It is hard to believe modern metal veterans Sevendust are releasing their twelfth full length album All I See Is War on May 11. They have had a string of gold albums in the late nineties and are known for their incredible live performances packing venues all around the world. After the well deserved 2016 GRAMMY nomination for “Best Metal Performance” for the song “Thank You”, it was exciting to hear what the band would do to keep up their momentum.
The album starts out with the first single “Dirty” and it sets the stage for the rest of the album both musically and lyrically. We get the pounding grooves from drummer Morgan Rose mixed in with the swirling guitars of both Clint Lowery and John Connolly. It all comes together masterfully with the layered soulful vocals of Lajon Withersoon. This is the first album since their album “Cold Day Memory” (2010) where the band has worked with a producer. Michael “Elvis” Baskette (Alter Bridge, Slash) who has had a friendship with Connolly was brought in to challenge the band and it clearly shows with this album. It almost pulls pieces and circles back to their very successful album “Animosity” (2001) where the bands sound was evolving and more people were exposed to their music. The trademark Sevendust sound is still present and it even offers a more diverse example of the band stretching out to explore new avenues.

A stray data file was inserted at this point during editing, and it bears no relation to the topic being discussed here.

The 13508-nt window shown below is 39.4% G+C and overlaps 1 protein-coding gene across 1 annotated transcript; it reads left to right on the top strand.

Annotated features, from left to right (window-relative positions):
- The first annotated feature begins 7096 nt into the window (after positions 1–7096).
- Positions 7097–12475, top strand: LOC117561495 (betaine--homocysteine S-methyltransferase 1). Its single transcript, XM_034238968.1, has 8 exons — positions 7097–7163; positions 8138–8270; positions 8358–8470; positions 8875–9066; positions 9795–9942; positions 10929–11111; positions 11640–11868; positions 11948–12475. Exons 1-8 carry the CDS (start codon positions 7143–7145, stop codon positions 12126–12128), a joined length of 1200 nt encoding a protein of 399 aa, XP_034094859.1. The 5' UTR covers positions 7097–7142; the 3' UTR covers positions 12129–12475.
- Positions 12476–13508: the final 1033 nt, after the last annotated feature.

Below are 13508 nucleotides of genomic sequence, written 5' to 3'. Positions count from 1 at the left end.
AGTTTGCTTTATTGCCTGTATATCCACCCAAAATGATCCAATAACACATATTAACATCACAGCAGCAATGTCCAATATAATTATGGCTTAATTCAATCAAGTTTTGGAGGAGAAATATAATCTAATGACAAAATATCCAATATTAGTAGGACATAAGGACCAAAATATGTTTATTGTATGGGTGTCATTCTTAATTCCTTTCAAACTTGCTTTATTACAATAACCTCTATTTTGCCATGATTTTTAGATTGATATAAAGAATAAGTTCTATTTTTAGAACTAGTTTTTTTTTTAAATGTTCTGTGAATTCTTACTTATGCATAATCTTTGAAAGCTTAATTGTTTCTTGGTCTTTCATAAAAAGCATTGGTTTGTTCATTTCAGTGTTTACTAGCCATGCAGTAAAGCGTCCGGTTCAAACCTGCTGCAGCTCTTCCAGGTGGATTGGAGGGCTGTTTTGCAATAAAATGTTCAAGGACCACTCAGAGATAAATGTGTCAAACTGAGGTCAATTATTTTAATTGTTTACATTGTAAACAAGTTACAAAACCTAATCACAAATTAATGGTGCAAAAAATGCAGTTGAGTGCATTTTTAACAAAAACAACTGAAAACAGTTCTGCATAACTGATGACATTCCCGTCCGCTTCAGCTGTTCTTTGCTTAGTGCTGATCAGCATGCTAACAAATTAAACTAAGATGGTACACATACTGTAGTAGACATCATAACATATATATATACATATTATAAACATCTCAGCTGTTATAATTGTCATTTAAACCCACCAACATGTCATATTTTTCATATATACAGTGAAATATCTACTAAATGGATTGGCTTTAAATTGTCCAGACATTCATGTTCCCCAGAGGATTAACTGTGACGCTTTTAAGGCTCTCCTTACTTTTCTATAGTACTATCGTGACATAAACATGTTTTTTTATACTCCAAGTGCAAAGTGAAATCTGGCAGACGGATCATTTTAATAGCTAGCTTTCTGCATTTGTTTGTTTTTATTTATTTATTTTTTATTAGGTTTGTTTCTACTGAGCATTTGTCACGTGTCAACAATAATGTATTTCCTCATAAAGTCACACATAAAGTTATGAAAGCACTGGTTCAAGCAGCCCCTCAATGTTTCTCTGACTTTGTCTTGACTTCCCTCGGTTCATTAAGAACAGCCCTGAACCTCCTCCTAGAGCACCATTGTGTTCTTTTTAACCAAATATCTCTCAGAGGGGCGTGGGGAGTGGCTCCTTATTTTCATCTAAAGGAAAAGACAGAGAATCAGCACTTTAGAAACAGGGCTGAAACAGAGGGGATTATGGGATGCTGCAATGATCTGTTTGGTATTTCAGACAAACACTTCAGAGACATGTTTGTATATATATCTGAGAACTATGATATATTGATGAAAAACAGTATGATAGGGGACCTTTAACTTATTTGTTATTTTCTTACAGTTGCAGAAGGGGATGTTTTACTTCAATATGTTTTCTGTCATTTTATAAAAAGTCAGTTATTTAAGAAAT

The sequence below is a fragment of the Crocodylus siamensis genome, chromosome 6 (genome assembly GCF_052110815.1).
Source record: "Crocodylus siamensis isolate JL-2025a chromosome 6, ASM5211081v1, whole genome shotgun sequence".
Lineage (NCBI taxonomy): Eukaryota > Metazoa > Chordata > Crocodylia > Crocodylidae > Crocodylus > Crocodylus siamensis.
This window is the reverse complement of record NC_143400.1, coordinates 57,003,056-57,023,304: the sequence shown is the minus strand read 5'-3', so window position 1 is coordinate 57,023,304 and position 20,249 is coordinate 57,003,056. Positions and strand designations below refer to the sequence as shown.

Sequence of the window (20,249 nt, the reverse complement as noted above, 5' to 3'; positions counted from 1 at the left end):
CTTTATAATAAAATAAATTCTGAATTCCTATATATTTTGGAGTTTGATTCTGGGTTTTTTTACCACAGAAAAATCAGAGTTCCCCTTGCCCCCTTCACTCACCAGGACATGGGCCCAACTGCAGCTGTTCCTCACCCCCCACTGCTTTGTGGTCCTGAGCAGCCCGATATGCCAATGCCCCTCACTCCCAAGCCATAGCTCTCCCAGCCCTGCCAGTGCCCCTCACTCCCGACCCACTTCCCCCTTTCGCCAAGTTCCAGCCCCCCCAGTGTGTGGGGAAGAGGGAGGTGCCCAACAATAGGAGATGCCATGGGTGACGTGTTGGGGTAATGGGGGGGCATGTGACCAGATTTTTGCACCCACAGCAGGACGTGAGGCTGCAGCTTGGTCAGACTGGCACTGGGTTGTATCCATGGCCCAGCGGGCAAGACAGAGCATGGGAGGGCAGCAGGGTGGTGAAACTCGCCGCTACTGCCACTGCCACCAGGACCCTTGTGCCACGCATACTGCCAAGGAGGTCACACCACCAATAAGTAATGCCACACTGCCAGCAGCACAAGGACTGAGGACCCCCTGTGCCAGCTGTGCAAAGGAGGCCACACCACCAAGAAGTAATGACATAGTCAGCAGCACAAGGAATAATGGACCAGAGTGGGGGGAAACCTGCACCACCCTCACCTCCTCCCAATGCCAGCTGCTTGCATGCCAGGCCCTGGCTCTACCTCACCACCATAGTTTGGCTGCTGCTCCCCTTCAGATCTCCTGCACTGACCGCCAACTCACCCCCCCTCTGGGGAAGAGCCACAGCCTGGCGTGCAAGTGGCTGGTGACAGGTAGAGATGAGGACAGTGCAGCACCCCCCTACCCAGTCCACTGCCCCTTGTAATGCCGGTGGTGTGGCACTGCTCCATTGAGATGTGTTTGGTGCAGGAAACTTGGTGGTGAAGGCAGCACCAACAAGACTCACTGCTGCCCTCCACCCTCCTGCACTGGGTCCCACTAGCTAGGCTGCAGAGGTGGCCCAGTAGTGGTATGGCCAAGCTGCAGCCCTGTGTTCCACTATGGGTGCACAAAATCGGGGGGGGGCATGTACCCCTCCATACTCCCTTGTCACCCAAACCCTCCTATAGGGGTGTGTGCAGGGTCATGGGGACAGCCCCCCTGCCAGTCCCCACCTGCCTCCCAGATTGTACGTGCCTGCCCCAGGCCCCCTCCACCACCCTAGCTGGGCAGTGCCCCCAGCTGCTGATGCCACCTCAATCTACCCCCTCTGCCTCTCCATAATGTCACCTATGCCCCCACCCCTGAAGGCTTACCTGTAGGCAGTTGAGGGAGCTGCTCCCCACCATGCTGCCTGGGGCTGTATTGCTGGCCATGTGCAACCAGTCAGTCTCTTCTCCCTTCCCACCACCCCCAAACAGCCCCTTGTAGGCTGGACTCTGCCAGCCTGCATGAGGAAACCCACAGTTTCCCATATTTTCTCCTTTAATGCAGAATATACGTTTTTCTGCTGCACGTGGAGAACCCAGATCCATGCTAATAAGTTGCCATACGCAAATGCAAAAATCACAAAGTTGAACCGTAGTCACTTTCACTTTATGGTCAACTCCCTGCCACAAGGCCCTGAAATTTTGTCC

The subject matter on All I See Is War is dark but also very relatable. In the thundering groove of “Medicated”, the lyrics talk about how the opioid epidemic is being so destructive it ends lives prematurely. The band is asking the question “Can we stop it?”. On of my favorite songs on the album is “Not Original”. The song is a beautiful ballad showcasing Witherspoon’s bluesy vocals and talks about being in a creative rut and questioning how to get out it. As an visual artist I can totally relate to this wondering how I was going to get out of my creative slump and not to repeat what I have done in the past. The crushing groove of “Risen” has the classic Sevendust feel that all the fans have come to love but also sheds a light of hope from all of the personal struggles and negativity we encounter in our lives.
Although not at all surprised, this is a really solid and consistent album. The sequencing of songs is fused together perfectly as it intertwines the heavy riffs, infectious melodic vocals, and razor share provoking lyrics. All I See Is War is a confident step forward all music fans should openly embrace.
Review by Jason Bullinger